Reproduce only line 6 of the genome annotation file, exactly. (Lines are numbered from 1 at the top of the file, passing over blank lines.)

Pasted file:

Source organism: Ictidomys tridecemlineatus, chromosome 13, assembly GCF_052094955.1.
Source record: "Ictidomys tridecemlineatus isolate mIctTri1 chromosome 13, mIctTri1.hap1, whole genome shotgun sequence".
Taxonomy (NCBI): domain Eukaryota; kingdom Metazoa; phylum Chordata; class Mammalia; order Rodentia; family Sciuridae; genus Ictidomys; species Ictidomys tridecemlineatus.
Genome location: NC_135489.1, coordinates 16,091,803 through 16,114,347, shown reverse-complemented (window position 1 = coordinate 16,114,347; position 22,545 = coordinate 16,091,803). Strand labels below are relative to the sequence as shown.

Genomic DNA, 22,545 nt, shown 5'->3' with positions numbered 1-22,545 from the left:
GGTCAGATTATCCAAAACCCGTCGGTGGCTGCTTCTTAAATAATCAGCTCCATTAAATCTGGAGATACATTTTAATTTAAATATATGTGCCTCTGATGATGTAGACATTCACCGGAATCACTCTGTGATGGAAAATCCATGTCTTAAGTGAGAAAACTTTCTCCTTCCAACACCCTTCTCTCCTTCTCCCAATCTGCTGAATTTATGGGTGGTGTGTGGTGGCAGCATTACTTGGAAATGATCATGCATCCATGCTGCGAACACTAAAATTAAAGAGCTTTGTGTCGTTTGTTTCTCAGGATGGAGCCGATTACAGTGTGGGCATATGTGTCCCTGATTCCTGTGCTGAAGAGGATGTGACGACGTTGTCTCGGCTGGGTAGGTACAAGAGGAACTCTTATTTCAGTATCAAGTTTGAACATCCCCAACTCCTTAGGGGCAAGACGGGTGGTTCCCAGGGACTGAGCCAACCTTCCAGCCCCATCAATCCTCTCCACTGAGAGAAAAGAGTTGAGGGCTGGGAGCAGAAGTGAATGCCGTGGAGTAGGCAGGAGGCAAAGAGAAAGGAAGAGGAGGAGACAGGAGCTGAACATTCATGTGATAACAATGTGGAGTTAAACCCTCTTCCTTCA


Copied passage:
GGTCAGATTATCCAAAACCCGTCGGTGGCTGCTTCTTAAATAATCAGCTCCATTAAATCTGGAGATACATTTTAATTTAAATATATGTGCCTCTGATGATGTAGACATTCACCGGAATCACTCTGTGATGGAAAATCCATGTCTTAAGTGAGAAAACTTTCTCCTTCCAACACCCTTCTCTCCTTCTCCCAATCTGCTGAATTTATGGGTGGTGTGTGGTGGCAGCATTACTTGGAAATGATCATGCATCCATGCTGCGAACACTAAAATTAAAGAGCTTTGTGTCGTTTGTTTCTCAGGATGGAGCCGATTACAGTGTGGGCATATGTGTCCCTGATTCCTGTGCTGAAGAGGATGTGACGACGTTGTCTCGGCTGGGTAGGTACAAGAGGAACTCTTATTTCAGTATCAAGTTTGAACATCCCCAACTCCTTAGGGGCAAGACGGGTGGTTCCCAGGGACTGAGCCAACCTTCCAGCCCCATCAATCCTCTCCACTGAGAGAAAAGAGTTGAGGGCTGGGAGCAGAAGTGAATGCCGTGGAGTAGGCAGGAGGCAAAGAGAAAGGAAGAGGAGGAGACAGGAGCTGAACATTCATGTGATAACAATGTGGAGTTAAACCCTCTTCCTTCA